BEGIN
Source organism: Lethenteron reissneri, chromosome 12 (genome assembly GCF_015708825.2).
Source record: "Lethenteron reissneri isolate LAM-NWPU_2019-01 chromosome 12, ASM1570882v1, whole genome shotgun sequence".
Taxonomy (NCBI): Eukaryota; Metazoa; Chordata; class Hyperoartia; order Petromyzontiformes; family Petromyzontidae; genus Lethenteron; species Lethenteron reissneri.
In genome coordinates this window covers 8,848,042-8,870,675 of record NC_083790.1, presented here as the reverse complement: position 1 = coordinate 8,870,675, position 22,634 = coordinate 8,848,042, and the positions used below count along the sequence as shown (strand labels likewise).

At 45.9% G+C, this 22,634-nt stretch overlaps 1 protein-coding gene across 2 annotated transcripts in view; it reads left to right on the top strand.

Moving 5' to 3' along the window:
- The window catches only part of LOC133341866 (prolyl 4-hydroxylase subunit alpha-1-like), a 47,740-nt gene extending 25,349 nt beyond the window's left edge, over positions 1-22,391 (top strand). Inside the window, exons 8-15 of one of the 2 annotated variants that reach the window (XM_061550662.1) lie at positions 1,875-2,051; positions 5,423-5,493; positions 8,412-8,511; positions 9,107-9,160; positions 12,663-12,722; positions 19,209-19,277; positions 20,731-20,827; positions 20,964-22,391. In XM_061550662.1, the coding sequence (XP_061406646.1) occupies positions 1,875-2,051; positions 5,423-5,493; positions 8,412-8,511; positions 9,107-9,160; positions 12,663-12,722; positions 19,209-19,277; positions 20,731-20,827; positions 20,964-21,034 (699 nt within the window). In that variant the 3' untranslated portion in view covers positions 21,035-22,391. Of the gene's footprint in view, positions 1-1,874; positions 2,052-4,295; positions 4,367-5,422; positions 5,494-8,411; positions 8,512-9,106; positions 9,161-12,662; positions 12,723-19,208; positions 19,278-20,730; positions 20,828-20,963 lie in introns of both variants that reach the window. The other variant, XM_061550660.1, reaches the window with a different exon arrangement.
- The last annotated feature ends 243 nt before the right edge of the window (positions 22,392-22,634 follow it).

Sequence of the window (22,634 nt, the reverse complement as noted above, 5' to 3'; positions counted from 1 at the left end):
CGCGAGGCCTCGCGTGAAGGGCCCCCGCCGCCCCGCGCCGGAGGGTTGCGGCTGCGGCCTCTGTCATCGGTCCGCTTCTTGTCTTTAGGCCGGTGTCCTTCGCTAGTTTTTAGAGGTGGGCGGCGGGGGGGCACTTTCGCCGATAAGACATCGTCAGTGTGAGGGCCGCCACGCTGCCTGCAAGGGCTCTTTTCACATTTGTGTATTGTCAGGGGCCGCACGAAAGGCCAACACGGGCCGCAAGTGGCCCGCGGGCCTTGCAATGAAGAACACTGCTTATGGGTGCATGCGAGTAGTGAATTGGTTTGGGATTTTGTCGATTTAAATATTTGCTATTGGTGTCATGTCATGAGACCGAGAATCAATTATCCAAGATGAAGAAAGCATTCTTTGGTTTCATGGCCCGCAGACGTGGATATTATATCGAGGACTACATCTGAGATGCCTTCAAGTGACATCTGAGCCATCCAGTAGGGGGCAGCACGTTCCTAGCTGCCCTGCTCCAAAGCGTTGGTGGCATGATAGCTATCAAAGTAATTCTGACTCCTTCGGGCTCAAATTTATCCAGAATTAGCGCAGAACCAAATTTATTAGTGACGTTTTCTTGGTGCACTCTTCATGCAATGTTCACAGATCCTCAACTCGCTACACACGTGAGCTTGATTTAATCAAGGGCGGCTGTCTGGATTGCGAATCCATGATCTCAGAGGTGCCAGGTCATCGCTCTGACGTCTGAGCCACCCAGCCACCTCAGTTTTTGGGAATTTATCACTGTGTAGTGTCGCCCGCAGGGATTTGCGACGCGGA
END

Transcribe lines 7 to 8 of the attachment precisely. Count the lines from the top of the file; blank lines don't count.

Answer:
- The window catches only part of LOC133341866 (prolyl 4-hydroxylase subunit alpha-1-like), a 47,740-nt gene extending 25,349 nt beyond the window's left edge, over positions 1-22,391 (top strand). Inside the window, exons 8-15 of one of the 2 annotated variants that reach the window (XM_061550662.1) lie at positions 1,875-2,051; positions 5,423-5,493; positions 8,412-8,511; positions 9,107-9,160; positions 12,663-12,722; positions 19,209-19,277; positions 20,731-20,827; positions 20,964-22,391. In XM_061550662.1, the coding sequence (XP_061406646.1) occupies positions 1,875-2,051; positions 5,423-5,493; positions 8,412-8,511; positions 9,107-9,160; positions 12,663-12,722; positions 19,209-19,277; positions 20,731-20,827; positions 20,964-21,034 (699 nt within the window). In that variant the 3' untranslated portion in view covers positions 21,035-22,391. Of the gene's footprint in view, positions 1-1,874; positions 2,052-4,295; positions 4,367-5,422; positions 5,494-8,411; positions 8,512-9,106; positions 9,161-12,662; positions 12,723-19,208; positions 19,278-20,730; positions 20,828-20,963 lie in introns of both variants that reach the window. The other variant, XM_061550660.1, reaches the window with a different exon arrangement.
- The last annotated feature ends 243 nt before the right edge of the window (positions 22,392-22,634 follow it).